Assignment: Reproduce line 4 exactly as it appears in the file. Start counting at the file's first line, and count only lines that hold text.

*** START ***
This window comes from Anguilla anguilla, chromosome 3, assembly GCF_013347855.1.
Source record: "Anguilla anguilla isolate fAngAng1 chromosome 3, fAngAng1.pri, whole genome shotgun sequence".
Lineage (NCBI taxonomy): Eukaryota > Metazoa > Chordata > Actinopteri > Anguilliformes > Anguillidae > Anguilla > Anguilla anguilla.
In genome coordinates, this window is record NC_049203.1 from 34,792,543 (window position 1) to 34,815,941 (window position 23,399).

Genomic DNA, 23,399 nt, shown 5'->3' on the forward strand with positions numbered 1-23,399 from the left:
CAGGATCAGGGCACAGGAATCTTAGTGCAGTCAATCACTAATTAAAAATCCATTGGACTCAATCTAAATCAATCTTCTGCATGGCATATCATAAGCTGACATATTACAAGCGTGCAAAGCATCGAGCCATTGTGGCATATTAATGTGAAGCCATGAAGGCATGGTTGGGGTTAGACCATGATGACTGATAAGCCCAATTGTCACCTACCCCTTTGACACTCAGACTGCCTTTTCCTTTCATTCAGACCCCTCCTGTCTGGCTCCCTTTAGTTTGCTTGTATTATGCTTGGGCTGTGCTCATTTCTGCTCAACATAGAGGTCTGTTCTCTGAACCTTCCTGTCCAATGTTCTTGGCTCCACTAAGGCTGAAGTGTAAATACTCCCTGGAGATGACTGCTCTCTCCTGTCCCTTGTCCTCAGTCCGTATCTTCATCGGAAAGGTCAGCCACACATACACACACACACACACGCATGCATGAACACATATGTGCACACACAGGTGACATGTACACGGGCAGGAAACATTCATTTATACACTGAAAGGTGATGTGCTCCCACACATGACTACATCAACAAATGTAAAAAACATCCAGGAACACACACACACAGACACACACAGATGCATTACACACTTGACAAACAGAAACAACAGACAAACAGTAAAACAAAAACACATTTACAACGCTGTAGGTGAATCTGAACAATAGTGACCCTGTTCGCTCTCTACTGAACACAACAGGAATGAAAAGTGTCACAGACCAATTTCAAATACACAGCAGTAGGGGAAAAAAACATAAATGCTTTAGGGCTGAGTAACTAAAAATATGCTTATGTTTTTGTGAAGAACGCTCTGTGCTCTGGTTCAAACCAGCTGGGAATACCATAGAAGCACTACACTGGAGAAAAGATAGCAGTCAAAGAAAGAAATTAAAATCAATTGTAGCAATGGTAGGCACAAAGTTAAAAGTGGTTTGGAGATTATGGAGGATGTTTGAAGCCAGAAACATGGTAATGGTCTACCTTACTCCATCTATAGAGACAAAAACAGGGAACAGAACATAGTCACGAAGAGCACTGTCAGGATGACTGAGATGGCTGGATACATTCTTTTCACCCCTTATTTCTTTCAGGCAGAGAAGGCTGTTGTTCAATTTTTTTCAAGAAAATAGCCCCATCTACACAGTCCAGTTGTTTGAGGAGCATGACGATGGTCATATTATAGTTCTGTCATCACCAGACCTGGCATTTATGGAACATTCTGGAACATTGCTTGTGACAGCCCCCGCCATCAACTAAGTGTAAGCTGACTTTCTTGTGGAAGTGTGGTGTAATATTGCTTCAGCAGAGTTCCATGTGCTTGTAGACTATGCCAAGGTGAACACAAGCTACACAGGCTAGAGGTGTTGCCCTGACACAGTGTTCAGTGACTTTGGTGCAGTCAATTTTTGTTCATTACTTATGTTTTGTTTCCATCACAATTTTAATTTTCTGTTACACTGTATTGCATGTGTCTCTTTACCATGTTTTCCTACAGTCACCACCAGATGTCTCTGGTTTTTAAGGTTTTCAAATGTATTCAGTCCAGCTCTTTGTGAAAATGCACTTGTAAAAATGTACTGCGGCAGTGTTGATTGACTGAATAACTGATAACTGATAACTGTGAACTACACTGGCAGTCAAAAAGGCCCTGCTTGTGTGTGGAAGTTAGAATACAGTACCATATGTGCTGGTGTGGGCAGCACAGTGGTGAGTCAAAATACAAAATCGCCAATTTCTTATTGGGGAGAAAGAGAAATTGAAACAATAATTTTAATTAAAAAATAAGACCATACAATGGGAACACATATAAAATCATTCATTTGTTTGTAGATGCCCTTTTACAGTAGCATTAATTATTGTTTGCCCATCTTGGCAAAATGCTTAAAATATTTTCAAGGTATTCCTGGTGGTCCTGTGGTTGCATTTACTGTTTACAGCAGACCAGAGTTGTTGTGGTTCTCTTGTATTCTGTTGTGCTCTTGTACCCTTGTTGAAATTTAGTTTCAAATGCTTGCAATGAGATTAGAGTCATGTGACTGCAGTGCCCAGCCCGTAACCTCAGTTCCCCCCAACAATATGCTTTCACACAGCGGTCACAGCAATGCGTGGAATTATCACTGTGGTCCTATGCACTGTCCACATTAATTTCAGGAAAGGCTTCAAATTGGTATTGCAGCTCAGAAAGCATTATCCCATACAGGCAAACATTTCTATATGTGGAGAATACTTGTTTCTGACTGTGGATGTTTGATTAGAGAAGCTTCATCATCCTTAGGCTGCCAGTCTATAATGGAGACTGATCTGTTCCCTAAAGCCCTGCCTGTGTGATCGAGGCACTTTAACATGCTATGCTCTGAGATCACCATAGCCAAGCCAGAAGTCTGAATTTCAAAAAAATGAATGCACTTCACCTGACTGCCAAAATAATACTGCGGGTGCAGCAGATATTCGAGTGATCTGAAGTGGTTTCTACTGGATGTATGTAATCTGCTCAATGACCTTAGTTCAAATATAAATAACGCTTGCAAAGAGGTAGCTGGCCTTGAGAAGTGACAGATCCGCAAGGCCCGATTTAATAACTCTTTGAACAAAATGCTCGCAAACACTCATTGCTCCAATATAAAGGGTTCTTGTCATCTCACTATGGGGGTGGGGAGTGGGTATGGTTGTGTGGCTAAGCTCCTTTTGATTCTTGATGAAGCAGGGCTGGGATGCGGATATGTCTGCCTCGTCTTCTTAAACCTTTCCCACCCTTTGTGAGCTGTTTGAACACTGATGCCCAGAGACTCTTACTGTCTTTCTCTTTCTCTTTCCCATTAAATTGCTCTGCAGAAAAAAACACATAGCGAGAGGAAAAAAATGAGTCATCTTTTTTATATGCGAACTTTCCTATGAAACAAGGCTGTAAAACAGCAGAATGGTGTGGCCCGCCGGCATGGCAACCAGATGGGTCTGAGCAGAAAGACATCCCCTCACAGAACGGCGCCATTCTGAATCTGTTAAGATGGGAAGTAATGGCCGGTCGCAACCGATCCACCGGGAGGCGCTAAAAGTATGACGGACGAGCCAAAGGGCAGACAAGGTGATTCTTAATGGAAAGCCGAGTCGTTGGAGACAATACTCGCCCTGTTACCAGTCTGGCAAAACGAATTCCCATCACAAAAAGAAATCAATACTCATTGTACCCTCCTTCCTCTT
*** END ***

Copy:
In genome coordinates, this window is record NC_049203.1 from 34,792,543 (window position 1) to 34,815,941 (window position 23,399).